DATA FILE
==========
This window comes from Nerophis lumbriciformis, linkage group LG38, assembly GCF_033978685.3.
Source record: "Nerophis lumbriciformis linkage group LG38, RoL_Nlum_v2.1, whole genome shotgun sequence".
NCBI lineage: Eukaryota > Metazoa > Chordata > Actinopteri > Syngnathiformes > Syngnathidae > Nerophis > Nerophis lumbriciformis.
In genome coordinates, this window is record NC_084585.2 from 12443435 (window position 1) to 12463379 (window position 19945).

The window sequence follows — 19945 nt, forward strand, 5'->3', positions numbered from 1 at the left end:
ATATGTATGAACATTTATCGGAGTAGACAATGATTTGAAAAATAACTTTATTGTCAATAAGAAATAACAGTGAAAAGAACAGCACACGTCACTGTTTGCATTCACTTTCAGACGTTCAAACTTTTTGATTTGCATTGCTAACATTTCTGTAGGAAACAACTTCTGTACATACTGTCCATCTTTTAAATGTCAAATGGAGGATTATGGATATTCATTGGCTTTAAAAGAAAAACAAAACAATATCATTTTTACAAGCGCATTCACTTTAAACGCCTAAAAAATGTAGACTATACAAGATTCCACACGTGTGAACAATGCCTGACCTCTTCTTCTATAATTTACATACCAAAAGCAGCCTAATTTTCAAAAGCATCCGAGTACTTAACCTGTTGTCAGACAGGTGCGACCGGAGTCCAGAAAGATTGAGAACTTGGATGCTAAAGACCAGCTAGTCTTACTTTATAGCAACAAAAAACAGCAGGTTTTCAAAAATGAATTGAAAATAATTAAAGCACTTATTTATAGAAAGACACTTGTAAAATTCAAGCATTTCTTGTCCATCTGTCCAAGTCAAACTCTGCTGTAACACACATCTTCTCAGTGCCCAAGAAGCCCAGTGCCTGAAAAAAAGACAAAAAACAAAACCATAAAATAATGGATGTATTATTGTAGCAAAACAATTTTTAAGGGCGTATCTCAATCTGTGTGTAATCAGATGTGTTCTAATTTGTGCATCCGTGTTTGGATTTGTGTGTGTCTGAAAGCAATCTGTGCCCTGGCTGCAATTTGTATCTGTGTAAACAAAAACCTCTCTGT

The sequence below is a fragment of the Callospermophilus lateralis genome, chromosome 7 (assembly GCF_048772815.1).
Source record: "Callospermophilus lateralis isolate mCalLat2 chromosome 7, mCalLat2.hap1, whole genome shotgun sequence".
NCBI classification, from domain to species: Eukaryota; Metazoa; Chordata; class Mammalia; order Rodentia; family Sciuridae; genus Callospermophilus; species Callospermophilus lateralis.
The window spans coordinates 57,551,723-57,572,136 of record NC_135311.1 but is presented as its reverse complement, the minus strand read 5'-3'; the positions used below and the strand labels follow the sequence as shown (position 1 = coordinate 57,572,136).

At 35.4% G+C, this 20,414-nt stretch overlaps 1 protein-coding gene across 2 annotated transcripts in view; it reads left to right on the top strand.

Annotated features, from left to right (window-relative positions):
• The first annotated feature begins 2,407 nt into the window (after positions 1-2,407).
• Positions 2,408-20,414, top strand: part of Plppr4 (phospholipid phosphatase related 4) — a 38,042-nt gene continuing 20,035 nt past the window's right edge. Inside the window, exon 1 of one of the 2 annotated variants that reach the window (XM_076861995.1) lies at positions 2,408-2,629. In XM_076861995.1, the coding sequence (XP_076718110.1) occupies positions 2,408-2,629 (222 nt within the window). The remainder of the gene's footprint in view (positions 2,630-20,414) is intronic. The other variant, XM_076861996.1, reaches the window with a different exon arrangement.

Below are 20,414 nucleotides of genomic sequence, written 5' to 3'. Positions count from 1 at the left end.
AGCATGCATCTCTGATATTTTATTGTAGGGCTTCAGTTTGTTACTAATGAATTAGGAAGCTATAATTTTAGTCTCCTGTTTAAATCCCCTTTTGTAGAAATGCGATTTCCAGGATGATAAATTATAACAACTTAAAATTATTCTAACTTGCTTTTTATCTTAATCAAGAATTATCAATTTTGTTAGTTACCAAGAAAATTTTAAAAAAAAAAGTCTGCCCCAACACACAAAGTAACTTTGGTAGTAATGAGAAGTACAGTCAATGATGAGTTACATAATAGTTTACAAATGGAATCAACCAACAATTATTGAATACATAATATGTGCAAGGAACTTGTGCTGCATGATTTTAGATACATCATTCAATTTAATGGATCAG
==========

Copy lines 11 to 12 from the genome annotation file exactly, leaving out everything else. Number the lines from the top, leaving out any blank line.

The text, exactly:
At 35.4% G+C, this 20,414-nt stretch overlaps 1 protein-coding gene across 2 annotated transcripts in view; it reads left to right on the top strand.

Annotated features, from left to right (window-relative positions):